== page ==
Not long ago, a colleague and I were talking about Mount Royal’s plan to become a new, undergraduate, instructionally-focused university. While supportive, he wondered if students would be better served by, and get more value, from a university with an
established reputation, rather than from the new Mount Royal University. He suggested without malice that university reputation was important to students, and thus a degree from a larger research-intensive university would hold more value.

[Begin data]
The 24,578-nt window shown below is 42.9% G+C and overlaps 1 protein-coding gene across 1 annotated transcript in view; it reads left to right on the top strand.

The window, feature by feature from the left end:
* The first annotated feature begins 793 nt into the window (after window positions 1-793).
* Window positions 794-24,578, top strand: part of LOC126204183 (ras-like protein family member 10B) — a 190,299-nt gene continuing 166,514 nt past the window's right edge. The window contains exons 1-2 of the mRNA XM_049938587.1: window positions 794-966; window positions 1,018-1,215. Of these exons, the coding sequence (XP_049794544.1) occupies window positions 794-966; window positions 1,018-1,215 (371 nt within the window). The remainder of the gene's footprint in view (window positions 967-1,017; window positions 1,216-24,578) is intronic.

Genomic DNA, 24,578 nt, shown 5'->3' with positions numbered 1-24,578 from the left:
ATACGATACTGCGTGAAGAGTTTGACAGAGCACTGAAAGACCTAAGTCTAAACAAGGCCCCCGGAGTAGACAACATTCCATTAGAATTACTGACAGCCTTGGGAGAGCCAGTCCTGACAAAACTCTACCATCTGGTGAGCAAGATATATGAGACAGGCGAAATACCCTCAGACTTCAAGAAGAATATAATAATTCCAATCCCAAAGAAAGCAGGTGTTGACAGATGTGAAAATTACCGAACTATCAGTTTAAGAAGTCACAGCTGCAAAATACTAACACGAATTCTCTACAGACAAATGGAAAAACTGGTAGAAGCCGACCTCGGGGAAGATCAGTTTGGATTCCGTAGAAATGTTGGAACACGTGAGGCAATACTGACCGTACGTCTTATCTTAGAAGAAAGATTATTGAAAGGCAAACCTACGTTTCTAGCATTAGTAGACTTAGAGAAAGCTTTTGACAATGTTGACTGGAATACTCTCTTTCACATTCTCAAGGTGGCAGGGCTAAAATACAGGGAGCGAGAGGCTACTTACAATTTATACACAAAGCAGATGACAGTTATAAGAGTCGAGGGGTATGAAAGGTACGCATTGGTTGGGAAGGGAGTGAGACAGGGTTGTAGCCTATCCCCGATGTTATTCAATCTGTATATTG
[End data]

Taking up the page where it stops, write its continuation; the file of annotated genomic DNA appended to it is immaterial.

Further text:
Last week’s release of the annual Maclean’s magazine university rankings (June 19, 2006) suggests that he may have missed the mark. While Canada’s research focused universities are indeed outstanding institutions from which anyone would be proud to have a degree, Canadian universities are experiencing what could be called a reputation-quality paradox: the widening gap between a university’s reputation — based primarily on research-related measures — and the quality of students’ undergraduate experience.